In the recent days Internet of Things (IoT) has a pivotal influence on multiple sectors and would lead to the dawn of an unprecedented era of automation when billions of devices would be connected to the internet and would be able to share information. This would undoubtedly provide a boost to technological innovations and foster path-breaking developments. It is estimated that by 2020 over 24 billion devices connected to the internet would be installed.

The supply chain is no exception when every aspect of product development and delivery is being transformed, facilitated, and made more efficient through automation and integrated intelligence.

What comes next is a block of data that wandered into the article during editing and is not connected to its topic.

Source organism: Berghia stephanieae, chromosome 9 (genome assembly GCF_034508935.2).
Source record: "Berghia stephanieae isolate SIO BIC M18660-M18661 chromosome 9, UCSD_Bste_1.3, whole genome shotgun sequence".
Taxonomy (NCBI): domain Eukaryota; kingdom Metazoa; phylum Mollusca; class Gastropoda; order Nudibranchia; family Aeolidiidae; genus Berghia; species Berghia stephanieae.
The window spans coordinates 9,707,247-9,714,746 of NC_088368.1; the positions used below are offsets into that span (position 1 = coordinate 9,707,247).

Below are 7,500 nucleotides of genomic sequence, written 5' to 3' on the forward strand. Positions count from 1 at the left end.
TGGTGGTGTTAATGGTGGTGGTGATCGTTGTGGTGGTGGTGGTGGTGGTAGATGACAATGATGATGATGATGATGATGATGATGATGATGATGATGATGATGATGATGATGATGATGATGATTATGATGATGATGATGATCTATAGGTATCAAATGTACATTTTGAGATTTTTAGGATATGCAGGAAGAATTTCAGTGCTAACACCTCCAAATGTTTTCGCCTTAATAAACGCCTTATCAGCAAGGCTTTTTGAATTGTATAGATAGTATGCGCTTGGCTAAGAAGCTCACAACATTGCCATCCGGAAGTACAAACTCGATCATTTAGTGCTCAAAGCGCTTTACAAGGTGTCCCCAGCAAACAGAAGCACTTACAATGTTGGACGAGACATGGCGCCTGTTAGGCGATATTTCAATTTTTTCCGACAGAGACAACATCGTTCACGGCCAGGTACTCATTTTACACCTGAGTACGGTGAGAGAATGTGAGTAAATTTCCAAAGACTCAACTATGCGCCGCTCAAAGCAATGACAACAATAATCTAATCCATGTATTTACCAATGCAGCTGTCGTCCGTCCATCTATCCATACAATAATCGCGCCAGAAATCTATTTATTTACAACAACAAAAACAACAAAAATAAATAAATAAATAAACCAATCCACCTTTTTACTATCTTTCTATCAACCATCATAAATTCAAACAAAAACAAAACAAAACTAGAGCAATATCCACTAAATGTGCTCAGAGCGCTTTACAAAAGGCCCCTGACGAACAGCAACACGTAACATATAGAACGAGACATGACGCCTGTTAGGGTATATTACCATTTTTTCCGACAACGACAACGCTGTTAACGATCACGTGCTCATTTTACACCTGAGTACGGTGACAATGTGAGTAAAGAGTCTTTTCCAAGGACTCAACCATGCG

IoT empowers supply chain and logistics management

IoT Technology has been a major differentiation in the supply chain and logistics. Whether it is warehouse management, fleet management, delivery or shipment, IoT has majorly made its impact on this field.

Today, many firms are extending Internet of Things (IoT) devices into their supply chain to improve productivity and customer service. Sensors, communication devices, analytics engines, and decision-making aids are being employed to improve the efficiency of fleet management services, schedule optimization, routing, and reroutes due to adverse conditions. The IoT provides real-time tracking solutions and instant inventory visibility.

Risks in Supply Chain Management